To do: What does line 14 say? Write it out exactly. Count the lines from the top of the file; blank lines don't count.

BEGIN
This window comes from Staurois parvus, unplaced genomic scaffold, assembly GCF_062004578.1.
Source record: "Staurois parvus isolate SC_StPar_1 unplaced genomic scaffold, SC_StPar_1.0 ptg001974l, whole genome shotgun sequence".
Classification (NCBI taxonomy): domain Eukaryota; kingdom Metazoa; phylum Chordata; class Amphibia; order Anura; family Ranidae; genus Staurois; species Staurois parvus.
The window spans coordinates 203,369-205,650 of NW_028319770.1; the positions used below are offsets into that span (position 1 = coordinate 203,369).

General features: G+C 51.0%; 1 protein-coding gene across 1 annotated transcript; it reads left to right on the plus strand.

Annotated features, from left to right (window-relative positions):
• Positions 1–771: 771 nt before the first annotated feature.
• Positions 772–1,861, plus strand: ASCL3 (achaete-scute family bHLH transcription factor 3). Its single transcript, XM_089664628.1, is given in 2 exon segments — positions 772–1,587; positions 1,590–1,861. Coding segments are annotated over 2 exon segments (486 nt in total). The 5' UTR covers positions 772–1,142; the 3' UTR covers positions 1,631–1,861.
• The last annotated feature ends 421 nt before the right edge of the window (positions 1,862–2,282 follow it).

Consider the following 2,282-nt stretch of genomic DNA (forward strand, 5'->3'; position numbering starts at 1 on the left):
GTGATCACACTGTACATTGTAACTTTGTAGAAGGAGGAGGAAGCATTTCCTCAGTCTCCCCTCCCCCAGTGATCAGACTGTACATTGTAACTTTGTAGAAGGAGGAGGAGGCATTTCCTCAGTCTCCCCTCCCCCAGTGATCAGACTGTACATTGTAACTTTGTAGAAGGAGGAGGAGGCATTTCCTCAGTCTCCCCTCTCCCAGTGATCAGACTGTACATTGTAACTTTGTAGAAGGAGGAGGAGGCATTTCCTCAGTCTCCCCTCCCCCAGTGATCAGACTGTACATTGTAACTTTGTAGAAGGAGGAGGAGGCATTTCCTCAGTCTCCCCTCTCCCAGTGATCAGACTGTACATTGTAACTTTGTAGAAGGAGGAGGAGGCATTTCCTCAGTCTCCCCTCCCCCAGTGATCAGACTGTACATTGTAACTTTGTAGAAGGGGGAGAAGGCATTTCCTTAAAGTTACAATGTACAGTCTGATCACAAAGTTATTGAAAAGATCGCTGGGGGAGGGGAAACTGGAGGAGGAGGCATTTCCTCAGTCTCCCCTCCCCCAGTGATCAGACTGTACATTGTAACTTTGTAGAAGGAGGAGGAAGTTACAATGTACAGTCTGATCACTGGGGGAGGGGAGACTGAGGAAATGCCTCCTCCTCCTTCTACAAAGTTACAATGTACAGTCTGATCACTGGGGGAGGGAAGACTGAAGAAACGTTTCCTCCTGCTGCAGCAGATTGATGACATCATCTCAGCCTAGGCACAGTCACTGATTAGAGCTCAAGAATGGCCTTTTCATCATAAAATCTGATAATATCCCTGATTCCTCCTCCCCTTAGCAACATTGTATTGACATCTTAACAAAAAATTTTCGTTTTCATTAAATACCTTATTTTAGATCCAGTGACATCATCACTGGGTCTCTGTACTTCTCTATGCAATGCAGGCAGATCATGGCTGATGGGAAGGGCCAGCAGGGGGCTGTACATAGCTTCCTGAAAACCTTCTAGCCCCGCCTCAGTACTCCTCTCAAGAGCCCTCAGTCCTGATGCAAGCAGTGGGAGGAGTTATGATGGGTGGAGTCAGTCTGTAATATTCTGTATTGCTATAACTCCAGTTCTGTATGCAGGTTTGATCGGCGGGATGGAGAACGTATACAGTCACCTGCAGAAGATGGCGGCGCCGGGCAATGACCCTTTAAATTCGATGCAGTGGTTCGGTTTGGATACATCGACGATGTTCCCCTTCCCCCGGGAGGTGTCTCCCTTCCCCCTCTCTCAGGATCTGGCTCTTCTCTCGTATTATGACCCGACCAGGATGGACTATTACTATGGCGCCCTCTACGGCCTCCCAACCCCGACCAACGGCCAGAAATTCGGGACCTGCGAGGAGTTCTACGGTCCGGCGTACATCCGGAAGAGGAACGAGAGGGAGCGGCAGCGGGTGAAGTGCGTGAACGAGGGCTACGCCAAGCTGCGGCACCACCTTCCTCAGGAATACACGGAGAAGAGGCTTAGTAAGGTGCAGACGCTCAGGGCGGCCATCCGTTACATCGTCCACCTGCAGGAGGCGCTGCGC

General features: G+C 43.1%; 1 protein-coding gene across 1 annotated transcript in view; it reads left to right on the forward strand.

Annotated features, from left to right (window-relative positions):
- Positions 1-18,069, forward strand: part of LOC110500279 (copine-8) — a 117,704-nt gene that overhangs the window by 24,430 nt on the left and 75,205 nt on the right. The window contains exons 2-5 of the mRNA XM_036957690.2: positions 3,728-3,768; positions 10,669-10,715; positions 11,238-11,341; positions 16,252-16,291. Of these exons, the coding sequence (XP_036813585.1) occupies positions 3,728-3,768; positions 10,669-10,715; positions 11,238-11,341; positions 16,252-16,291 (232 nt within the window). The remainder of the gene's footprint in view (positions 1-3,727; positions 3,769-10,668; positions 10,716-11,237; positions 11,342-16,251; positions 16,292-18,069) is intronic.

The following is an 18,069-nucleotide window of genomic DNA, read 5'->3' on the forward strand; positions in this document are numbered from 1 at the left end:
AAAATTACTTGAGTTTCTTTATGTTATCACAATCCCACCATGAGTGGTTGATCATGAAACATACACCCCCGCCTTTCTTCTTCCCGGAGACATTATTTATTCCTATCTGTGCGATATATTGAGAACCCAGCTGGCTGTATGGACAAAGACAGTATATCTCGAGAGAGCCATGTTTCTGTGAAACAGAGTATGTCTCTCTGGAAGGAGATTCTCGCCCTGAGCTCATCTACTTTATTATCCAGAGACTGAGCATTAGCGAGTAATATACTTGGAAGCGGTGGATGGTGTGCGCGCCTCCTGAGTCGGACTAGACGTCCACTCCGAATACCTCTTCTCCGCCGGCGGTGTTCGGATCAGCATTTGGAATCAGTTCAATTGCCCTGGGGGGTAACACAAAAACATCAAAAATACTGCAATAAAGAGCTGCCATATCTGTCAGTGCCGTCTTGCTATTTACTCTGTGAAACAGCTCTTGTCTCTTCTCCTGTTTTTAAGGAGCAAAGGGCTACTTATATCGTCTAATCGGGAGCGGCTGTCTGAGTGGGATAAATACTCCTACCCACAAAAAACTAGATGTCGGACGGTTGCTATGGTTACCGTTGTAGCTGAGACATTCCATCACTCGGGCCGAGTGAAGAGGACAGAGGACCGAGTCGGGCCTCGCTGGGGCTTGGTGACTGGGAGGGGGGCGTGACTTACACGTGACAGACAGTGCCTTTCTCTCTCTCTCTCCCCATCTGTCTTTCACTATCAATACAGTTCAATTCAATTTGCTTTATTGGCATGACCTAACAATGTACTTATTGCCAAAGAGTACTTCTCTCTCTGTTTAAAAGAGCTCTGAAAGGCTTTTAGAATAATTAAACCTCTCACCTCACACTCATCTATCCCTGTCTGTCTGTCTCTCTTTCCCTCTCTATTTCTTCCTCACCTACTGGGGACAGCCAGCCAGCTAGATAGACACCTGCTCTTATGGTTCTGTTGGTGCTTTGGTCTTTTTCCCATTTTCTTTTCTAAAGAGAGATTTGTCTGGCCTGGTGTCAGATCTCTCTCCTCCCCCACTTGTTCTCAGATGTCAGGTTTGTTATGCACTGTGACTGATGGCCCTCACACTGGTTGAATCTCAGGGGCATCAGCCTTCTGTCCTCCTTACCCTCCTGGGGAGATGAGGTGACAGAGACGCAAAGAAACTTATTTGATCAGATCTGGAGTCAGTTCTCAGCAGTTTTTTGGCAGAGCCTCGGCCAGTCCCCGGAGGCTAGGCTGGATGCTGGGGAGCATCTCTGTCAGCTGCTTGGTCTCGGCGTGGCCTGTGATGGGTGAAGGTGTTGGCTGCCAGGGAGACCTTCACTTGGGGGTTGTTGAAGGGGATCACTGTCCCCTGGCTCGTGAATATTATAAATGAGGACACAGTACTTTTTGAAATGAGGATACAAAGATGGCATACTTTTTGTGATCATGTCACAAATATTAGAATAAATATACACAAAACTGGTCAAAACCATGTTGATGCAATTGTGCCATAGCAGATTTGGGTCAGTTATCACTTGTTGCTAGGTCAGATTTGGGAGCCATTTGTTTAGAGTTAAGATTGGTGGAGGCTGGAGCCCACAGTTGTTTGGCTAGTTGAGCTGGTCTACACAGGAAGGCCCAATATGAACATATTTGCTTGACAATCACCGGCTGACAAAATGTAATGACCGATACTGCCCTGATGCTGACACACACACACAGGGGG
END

- Positions 1-18,069, forward strand: part of LOC110500279 (copine-8) — a 117,704-nt gene that overhangs the window by 24,430 nt on the left and 75,205 nt on the right. The window contains exons 2-5 of the mRNA XM_036957690.2: positions 3,728-3,768; positions 10,669-10,715; positions 11,238-11,341; positions 16,252-16,291. Of these exons, the coding sequence (XP_036813585.1) occupies positions 3,728-3,768; positions 10,669-10,715; positions 11,238-11,341; positions 16,252-16,291 (232 nt within the window). The remainder of the gene's footprint in view (positions 1-3,727; positions 3,769-10,668; positions 10,716-11,237; positions 11,342-16,251; positions 16,292-18,069) is intronic.